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The Chicago School and the Formal Rule of Law

Stones, R. ORCID: 0000-0003-4422-181X (2018). The Chicago School and the Formal Rule of Law. Journal of Competition Law and Economics, 14(4), pp. 527-567. doi: 10.1093/joclec/nhz002

Abstract

The Chicago School advanced a particular conceptualisation of the relationship between law and economics in antitrust that has been misunderstood for decades. A well-known consequence for US antitrust of their scholarship was for greater determinations of legality through the ad hoc, conduct-specific analysis of the rule of reason standard, inspiring advocacy for a similarly “more economic” approach to EU competition law. But although supporting the substantive economic outcomes of overturning rules of per se illegality, Bork, Posner, Easterbrook, and other Chicagoans routinely and consistently rejected this form of market intervention for determining legality. Rather than ex post effects-based analysis, the Chicagoan approach was to incorporate economics ex ante into the design of generalised norms (rules, presumptions, structured tests) to thereby foster legal certainty and administrability, virtues associated with the formal rule of law. The overlooked importance of the formal rule of law ideal can be discerned from Bork and Easterbrook’s antitrust writing, Posner’s economic analysis of law, and even traced back to the foundational scholarship of the Chicago School of economics. Reemphasising the importance of legal form in Chicagoan writing challenges their common contemporary portrayal, supporters of a particular version of “more economic” European enforcement, and the supposedly “neo”-Chicago approach.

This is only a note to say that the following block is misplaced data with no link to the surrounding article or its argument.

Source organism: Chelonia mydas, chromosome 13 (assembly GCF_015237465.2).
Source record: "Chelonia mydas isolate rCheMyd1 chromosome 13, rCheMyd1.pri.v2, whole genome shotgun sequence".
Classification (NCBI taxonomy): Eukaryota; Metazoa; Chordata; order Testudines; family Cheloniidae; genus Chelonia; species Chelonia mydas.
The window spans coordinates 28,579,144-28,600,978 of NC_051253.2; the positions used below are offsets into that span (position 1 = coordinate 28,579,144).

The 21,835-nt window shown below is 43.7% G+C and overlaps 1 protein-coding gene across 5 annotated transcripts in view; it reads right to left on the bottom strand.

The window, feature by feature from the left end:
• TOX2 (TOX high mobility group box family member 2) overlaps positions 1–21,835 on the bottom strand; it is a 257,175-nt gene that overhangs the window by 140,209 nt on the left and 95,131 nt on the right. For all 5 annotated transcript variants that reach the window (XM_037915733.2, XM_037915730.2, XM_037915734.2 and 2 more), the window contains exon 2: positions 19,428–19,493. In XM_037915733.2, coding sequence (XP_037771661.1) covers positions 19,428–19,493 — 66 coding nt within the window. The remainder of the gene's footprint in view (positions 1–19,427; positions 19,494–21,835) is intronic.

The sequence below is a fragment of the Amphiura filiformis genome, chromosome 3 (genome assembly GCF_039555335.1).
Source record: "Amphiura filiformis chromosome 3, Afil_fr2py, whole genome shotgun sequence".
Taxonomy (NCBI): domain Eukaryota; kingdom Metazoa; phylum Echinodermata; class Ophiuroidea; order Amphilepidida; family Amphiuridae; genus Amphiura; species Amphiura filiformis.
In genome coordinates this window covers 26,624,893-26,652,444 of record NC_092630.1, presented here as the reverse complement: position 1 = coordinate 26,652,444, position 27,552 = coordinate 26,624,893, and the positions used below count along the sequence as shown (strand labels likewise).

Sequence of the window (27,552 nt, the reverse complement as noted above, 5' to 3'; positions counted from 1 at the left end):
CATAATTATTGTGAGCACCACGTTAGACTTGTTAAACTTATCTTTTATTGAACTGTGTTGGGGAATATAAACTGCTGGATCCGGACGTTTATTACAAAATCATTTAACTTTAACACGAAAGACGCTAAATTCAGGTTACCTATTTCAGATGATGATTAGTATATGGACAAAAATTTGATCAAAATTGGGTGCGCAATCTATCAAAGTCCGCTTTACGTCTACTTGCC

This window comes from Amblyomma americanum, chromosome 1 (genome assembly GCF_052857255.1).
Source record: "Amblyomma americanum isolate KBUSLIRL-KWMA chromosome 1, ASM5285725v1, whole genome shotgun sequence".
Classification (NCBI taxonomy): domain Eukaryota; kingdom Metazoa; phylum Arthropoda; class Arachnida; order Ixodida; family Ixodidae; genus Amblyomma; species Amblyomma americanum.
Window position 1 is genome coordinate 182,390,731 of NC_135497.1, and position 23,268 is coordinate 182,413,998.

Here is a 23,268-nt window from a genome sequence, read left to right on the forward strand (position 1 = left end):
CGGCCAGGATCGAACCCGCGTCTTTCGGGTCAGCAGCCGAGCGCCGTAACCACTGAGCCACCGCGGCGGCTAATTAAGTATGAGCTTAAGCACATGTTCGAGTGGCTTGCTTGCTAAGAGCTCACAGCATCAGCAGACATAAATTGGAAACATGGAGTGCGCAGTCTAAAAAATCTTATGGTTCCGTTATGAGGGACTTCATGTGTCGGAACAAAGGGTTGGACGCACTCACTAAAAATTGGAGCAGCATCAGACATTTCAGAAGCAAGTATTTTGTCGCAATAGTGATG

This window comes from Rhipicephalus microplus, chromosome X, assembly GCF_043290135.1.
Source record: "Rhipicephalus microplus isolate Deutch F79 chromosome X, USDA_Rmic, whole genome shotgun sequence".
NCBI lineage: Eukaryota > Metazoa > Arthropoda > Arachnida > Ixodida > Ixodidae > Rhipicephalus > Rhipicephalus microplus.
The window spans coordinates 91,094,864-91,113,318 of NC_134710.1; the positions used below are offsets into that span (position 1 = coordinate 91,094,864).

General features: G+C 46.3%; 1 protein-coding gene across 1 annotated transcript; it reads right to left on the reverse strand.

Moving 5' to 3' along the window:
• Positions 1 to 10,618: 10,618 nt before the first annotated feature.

Publication Type: Article
Additional Information: This is a pre-copyedited, author-produced version of an article accepted for publication in Journal of Competition Law & Economics following peer review. The version of record Ryan R Stones, THE CHICAGO SCHOOL AND THE FORMAL RULE OF LAW, Journal of Competition Law & Economics, Volume 14, Issue 4, 2018, Pages 527–567 is available online at: https://doi.org/10.1093/joclec/nhz002
Subjects: K Law > K Law (General)
Departments: The City Law School > Academic Programmes
The City Law School > Institute for the Study of European Laws
URI: https://openaccess.city.ac.uk/id/eprint/22562
[img] Text - Accepted Version
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